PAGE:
August 4, 2015

Puzzlephone users repair their own phones

The Puzzlephone consists of a screen, detachable battery and central processing unit.
The Puzzlephone consists of a screen, detachable battery and central processing unit.
CIRCULAR DEVICES OY

After working in Spain for 15 years in a number of technology companies, Alejandro Santacreu wished to create something new. Before that could happen, however, he had to move to Finland. What resulted is the Puzzlephone, Finland’s, and possibly the world’s, first modular phone.

“I noticed something when taking the bus,” says Santacreu. “Many people had broken screens on their phones. When I asked them why they didn’t do something about it, the answer I got was always: ‘I don’t have time to take my phone to be repaired.”

His simple solution? Repair your phone’s screen yourself.

The Puzzlephone, consisting of modular, or detachable, parts is the first product created by Santacreu’s company Circular Devices. It is not yet available in stores but the company is planning to have the smart phone on the markets by the end of the year.

In addition to the screen, also the battery and the central processing unit (CPU) can be detached. This makes it possible to repair a broken part, such as a screen, yourself – buy a new screen, replace the old broken one with it and voila! Your phone is fixed.

“You don’t need to buy a new phone, just a new part,” says Santacreu.

Similarly, the phone can be upgraded to a new version, simply by exchanging the CPU for an updated one.

This extends the lifecycle of the phone and reduces electronics waste.

“If your old CPU is too slow for you, you can give it to your grandparents, for example,” Santacreu says.

Designed in Finland, manufactured in Europe

The company, established in 2013, was launched in Finland but Santacreu is from the village of Saint Juan in Alicante, Spain.

How did a Spanish engineer end up in Helsinki, 4000 kilometres from his home village?

In March 2015, Puzzlephone announced a new partnership: the Spanish company Imas D will be responsible for the phone’s technology. To the left in the photo Pedro David Pelaez from Imas D and to the right Alejandro Santacreu.

In March 2015, Puzzlephone announced a new partnership: the Spanish company Imas D will be responsible for the phone’s technology. To the left in the photo Pedro David Pelaez from Imas D and to the right Alejandro Santacreu.

Juan Díaz Díaz

“When people ask me how I ended up in Finland, I tell them that my GPS broke down,” he says with a laugh. “My wife and I spent a lot of time deliberating where we would like to move. Our list included the Nordics, New Zealand, Australia and Canada.”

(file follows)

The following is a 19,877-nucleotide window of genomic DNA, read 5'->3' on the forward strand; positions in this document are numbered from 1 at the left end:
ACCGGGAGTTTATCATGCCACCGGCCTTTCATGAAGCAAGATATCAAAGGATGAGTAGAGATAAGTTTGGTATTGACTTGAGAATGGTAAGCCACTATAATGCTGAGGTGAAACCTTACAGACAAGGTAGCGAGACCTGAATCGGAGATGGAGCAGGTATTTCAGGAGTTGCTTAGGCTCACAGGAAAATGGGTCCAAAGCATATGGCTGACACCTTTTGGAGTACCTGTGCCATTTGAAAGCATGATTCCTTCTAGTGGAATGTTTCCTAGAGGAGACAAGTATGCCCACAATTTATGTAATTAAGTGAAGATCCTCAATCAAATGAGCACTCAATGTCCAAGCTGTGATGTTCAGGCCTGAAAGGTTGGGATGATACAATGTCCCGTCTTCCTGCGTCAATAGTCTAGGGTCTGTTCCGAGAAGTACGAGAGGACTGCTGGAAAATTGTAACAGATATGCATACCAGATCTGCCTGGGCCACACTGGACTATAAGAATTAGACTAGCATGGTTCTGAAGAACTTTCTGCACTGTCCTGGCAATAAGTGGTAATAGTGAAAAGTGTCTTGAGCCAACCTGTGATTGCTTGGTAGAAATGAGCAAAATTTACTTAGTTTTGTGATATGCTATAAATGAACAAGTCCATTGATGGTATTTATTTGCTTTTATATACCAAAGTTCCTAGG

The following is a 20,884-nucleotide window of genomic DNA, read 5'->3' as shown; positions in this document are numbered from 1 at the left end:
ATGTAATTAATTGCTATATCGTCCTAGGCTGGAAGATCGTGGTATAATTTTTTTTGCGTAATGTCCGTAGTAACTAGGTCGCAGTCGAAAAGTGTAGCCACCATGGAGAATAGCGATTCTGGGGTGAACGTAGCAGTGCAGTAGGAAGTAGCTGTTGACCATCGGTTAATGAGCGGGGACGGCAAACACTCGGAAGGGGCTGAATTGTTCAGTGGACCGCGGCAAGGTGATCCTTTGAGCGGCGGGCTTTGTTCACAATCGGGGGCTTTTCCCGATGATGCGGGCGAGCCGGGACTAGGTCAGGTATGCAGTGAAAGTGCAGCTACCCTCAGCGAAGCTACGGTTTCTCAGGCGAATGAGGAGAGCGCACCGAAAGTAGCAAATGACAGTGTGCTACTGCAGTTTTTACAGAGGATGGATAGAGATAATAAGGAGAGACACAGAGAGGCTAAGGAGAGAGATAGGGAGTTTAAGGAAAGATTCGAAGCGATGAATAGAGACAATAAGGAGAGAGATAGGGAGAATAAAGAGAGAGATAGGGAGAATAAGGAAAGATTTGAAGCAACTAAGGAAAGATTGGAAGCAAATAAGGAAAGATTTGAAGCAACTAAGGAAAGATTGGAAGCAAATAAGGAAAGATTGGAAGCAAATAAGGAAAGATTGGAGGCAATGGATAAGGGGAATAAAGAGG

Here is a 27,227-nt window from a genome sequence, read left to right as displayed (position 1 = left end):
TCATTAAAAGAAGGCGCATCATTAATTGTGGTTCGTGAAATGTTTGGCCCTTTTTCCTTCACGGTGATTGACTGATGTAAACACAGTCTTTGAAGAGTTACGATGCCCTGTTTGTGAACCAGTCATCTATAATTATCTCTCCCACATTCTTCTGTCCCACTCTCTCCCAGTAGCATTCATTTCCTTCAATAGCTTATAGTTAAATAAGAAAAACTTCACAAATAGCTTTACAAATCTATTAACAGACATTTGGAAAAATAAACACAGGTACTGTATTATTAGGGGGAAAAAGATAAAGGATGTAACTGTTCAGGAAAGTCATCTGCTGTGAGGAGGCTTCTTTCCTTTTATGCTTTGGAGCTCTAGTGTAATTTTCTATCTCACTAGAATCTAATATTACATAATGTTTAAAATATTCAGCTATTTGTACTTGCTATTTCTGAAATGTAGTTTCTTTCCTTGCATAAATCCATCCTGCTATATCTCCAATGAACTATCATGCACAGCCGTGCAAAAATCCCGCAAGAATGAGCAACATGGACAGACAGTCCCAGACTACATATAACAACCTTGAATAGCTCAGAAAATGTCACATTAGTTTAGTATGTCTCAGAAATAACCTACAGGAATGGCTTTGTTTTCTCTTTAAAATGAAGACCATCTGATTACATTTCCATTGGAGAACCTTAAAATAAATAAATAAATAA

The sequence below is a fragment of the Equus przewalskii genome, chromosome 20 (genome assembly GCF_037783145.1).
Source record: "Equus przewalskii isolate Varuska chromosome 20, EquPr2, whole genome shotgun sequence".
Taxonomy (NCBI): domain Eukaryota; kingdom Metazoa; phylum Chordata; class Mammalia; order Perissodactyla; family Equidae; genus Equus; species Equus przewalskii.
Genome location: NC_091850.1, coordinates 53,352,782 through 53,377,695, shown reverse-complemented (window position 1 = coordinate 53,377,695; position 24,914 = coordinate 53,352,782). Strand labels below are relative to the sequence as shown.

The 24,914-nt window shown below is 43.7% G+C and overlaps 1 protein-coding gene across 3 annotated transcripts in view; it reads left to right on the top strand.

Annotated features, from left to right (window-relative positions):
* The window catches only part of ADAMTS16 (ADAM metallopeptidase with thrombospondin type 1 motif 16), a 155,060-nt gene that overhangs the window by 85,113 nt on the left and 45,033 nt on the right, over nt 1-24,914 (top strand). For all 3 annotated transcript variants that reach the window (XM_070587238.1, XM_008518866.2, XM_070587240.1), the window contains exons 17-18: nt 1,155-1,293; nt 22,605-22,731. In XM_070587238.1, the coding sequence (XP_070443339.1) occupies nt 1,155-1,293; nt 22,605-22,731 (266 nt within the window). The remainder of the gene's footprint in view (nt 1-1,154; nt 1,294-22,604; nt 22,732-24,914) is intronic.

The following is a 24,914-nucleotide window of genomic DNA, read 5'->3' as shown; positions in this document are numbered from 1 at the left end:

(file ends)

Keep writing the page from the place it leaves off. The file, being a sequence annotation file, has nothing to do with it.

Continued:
The couple eventually decided on Finland because it is an EU country and, according to Santacreu, has the best expertise: “Thanks to Nokia you have a lot of competence in technology.”

Santacreu, a self-professed nerd, worked for various companies in Spain for over 15 years, during which time he ran into a number of problems that he became determined to fix. Before he could do this, however, he had to establish a company and assemble the right group of people around it.

The result was Circular Devices, which became domiciled in Helsinki and launched its first product – the Puzzlephone.

The Puzzlephone is backed by a complete ideology.

“The transfer of all production to Asia means that people are in a situation where they are not aware of how devices work. And when you don’t know how something works, you don’t know how to fix it either,” Santacreu says.

“Copied credit cards, information leaks, you name it,” Santacreu says.

His goal is to bring production back to Europe. Designed in Finland, manufactured in Europe. That is Puzzlephone’s ideology in a nutshell.

“Apple is a good example: the company has slowly begun to build a product chain that is not entirely dependent on Asia,” Santacreu says.

World’s first modular phone from Finland?

Puzzlephone is by no means the only modular phone being developed. The best-known modular phone is currently Google’s Project Ara, which consists of several modules, around eight according to the latest estimates. The characteristics of Google’s phone have been divided up into smaller parts. The phone’s memory, for example, is stored in a separate detachable module.

According to Santacreu, Ara is too complex. In his opinion people are interested in the simpler aspects of their phones, such as longer-lasting batteries.

Puzzlephone has received praise for its simplicity and the company is backed by a number of high-profile supporters.

One of the company’s finest moments took place when Europe’s largest technical research organisation, the Fraunhofer institute, decided to support the phone.

Another similar moment was when Tapani Jokinen, the designer of Nokia’s 3310 and 1100 phones, became a partner.

“It made us feel certain we were on the right track.”

In March, Santacreu announced a new partnership at the Mobile World Congress: the Spanish company Imas D will be responsible for the phone’s technology. The phone will utilise Click ARM technology, which is compatible with, for example, tablets utilising the same technology.

At the moment, Puzzlephone is waiting for the next step – the first prototype.

At least based on the photos, the device bears a slight resemblance to Nokia phones, which is not really a surprise:

“It is inspired by Finnish design,” Santacreu reveals.

CEO Alejandro Santacreu presenting the Puzzlephone at the Mobile World Congress in early 2015.

CEO Alejandro Santacreu presenting the Puzzlephone at the Mobile World Congress in early 2015.

Dan Taylor

Text: Karolina Miller

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